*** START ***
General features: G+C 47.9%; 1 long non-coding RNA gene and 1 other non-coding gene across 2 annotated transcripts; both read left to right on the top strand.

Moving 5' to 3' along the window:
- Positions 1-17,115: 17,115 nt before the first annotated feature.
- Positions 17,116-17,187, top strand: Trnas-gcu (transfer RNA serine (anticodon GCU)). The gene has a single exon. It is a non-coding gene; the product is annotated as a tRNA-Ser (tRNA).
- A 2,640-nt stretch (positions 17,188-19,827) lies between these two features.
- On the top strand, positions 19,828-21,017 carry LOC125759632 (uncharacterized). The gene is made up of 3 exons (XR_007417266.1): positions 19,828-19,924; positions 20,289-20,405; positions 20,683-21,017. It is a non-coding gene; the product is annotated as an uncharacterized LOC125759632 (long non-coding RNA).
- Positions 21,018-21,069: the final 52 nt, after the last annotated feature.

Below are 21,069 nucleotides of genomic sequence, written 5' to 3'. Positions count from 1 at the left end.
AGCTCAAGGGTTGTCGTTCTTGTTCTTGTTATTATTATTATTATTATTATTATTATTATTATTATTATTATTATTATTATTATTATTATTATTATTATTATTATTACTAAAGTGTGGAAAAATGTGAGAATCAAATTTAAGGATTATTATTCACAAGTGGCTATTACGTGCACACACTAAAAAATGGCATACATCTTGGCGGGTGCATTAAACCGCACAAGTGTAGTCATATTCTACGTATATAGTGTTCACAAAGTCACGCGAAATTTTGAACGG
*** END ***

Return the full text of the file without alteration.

General features: G+C 47.9%; 1 long non-coding RNA gene and 1 other non-coding gene across 2 annotated transcripts; both read left to right on the top strand.

Moving 5' to 3' along the window:
- Positions 1-17,115: 17,115 nt before the first annotated feature.
- Positions 17,116-17,187, top strand: Trnas-gcu (transfer RNA serine (anticodon GCU)). The gene has a single exon. It is a non-coding gene; the product is annotated as a tRNA-Ser (tRNA).
- A 2,640-nt stretch (positions 17,188-19,827) lies between these two features.
- On the top strand, positions 19,828-21,017 carry LOC125759632 (uncharacterized). The gene is made up of 3 exons (XR_007417266.1): positions 19,828-19,924; positions 20,289-20,405; positions 20,683-21,017. It is a non-coding gene; the product is annotated as an uncharacterized LOC125759632 (long non-coding RNA).
- Positions 21,018-21,069: the final 52 nt, after the last annotated feature.

Below are 21,069 nucleotides of genomic sequence, written 5' to 3'. Positions count from 1 at the left end.
AGCTCAAGGGTTGTCGTTCTTGTTCTTGTTATTATTATTATTATTATTATTATTATTATTATTATTATTATTATTATTATTATTATTATTATTATTATTATTATTACTAAAGTGTGGAAAAATGTGAGAATCAAATTTAAGGATTATTATTCACAAGTGGCTATTACGTGCACACACTAAAAAATGGCATACATCTTGGCGGGTGCATTAAACCGCACAAGTGTAGTCATATTCTACGTATATAGTGTTCACAAAGTCACGCGAAATTTTGAACGG